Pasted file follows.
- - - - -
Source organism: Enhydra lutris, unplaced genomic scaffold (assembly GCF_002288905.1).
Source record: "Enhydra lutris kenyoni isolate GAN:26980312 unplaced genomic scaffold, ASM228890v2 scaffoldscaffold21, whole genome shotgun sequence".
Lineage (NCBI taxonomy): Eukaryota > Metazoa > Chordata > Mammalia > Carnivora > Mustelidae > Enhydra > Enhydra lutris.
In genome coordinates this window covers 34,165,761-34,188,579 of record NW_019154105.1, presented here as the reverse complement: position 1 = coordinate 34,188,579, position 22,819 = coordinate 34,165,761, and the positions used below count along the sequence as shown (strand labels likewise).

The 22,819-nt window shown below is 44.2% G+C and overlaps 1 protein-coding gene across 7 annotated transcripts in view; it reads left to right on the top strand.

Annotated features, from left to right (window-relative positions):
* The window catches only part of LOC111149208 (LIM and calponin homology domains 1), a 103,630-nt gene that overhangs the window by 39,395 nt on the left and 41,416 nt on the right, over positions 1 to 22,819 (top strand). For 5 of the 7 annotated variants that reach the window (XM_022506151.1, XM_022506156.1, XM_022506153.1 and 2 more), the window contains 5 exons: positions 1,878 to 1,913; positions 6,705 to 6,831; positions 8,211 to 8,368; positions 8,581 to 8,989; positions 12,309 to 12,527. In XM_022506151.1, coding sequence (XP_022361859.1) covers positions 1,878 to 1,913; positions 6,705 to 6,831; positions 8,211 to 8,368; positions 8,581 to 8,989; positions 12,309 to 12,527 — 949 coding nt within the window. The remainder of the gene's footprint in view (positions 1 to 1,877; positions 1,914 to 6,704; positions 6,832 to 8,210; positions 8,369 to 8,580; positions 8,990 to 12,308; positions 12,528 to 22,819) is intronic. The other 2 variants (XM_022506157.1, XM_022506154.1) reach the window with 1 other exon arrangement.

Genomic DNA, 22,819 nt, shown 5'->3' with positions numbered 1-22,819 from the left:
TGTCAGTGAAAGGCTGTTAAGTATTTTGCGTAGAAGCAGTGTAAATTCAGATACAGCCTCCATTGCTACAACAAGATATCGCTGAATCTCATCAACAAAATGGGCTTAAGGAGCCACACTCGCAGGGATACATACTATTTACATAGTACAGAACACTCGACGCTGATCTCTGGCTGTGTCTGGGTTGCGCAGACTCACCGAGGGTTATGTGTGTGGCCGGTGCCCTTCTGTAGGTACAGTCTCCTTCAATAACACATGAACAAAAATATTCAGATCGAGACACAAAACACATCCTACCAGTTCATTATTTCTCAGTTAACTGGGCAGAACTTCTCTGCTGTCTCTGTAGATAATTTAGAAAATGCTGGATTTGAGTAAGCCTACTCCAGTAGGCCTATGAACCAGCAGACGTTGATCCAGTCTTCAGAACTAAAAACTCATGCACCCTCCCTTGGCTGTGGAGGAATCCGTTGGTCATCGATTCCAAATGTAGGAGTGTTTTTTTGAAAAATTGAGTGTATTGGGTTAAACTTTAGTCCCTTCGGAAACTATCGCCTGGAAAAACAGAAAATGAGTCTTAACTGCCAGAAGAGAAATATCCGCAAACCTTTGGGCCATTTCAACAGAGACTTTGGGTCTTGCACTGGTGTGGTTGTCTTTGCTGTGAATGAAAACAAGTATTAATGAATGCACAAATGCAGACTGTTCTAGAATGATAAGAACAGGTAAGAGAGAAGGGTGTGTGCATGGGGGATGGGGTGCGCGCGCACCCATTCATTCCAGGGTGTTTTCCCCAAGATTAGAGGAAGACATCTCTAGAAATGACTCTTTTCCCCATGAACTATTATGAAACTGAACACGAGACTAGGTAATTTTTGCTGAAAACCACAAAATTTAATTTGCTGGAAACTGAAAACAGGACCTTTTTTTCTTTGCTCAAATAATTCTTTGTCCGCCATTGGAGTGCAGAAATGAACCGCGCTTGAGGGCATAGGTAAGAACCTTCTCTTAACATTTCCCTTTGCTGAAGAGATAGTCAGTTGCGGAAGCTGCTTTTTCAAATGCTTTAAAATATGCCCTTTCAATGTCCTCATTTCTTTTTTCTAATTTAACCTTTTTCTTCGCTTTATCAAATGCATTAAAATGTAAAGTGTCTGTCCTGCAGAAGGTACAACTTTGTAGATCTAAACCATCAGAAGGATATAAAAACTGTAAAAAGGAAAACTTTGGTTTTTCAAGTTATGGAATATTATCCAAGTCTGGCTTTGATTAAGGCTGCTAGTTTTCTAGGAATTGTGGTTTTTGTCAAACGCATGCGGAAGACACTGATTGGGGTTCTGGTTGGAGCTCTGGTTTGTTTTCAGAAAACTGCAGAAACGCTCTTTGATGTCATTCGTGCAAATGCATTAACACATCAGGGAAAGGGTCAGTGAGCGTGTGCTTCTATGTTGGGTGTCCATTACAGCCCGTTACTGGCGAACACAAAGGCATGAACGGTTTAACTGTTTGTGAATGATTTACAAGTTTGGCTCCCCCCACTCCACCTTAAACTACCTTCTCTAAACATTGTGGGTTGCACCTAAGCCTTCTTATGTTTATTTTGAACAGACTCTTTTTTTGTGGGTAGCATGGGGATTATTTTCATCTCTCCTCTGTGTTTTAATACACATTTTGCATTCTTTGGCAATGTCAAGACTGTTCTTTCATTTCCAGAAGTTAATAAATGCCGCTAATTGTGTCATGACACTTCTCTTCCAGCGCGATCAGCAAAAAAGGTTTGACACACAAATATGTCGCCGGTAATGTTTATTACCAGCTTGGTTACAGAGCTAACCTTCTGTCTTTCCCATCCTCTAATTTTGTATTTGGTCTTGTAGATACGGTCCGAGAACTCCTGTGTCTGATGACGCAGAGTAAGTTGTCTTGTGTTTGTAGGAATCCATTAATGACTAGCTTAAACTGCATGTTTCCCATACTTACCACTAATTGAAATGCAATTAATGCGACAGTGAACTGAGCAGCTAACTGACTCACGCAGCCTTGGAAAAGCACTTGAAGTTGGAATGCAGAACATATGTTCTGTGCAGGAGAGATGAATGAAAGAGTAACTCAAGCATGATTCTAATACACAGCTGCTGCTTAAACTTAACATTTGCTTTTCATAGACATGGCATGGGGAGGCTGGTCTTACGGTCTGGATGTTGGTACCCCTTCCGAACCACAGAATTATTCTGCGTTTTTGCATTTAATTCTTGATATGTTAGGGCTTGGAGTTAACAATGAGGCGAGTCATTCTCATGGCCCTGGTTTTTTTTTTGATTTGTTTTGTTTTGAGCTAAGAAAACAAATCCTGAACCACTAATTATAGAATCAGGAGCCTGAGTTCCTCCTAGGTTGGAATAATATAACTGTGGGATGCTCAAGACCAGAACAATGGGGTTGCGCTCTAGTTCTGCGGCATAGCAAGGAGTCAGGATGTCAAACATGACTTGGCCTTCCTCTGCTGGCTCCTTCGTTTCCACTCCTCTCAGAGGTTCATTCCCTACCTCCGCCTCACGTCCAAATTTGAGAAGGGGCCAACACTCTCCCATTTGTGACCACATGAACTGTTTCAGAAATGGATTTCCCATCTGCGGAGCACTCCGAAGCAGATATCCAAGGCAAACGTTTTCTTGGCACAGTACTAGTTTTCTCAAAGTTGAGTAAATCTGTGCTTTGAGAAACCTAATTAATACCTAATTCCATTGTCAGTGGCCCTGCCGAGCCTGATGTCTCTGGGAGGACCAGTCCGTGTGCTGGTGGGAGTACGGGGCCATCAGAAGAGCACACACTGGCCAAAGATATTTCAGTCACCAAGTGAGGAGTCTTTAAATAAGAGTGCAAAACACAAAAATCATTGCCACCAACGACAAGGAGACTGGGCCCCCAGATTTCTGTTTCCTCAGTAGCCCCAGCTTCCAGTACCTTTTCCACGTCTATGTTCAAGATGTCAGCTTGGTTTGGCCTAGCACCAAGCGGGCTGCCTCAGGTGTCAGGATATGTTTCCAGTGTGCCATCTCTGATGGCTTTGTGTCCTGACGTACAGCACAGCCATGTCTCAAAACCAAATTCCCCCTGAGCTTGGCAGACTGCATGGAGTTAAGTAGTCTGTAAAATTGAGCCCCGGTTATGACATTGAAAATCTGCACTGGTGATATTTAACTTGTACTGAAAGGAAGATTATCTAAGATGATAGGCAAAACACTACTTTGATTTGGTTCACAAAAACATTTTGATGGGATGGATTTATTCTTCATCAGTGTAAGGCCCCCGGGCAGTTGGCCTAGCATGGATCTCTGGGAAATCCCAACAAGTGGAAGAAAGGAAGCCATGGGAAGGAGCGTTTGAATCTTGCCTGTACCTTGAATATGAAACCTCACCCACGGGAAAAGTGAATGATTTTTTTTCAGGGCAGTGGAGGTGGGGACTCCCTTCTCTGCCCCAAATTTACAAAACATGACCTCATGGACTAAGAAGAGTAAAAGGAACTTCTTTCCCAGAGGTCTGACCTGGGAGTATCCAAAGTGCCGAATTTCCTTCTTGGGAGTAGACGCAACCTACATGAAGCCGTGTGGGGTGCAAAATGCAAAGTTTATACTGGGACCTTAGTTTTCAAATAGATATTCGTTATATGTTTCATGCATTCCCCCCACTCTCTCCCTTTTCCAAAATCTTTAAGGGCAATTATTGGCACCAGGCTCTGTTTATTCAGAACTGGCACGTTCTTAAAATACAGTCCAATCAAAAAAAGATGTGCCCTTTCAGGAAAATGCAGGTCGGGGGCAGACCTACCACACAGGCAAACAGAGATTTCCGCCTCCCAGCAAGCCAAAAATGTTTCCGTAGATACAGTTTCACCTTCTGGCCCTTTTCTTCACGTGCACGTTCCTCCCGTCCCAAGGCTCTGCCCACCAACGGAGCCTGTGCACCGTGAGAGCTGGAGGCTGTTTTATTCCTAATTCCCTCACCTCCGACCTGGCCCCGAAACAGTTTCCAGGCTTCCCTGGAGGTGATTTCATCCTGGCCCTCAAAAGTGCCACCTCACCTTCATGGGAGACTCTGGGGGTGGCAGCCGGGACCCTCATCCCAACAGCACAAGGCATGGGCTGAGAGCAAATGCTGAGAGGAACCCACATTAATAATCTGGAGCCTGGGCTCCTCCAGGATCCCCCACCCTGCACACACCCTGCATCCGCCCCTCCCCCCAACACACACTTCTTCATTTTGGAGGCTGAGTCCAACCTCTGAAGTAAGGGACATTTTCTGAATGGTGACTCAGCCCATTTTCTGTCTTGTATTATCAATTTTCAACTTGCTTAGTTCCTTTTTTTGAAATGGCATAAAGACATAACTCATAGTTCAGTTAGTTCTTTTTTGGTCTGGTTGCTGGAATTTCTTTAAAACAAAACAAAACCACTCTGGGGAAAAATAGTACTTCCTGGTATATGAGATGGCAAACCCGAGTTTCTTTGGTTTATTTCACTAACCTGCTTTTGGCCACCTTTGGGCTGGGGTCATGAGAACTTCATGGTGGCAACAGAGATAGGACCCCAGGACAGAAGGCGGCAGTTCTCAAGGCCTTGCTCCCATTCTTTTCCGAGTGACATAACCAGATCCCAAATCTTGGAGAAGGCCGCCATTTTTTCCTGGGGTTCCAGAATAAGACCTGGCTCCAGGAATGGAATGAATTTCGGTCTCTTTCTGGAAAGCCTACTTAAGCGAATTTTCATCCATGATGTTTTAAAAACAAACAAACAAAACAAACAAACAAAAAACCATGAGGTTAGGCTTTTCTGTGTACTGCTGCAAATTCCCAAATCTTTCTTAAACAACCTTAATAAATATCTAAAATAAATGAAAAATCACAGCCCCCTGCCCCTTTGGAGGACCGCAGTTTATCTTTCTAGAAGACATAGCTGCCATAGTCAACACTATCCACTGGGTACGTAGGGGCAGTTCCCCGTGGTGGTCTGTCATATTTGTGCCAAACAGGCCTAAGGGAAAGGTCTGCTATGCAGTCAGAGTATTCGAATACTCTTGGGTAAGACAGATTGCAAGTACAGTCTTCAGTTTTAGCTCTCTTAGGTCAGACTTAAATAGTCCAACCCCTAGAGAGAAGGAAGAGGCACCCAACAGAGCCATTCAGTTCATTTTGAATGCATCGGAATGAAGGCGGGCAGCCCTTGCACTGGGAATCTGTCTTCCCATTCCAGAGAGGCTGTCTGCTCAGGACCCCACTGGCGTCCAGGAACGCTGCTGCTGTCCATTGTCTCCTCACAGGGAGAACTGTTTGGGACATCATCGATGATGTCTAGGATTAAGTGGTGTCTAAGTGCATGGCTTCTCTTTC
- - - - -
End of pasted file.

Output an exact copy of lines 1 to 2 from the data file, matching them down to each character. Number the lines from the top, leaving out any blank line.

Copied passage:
Source organism: Enhydra lutris, unplaced genomic scaffold (assembly GCF_002288905.1).
Source record: "Enhydra lutris kenyoni isolate GAN:26980312 unplaced genomic scaffold, ASM228890v2 scaffoldscaffold21, whole genome shotgun sequence".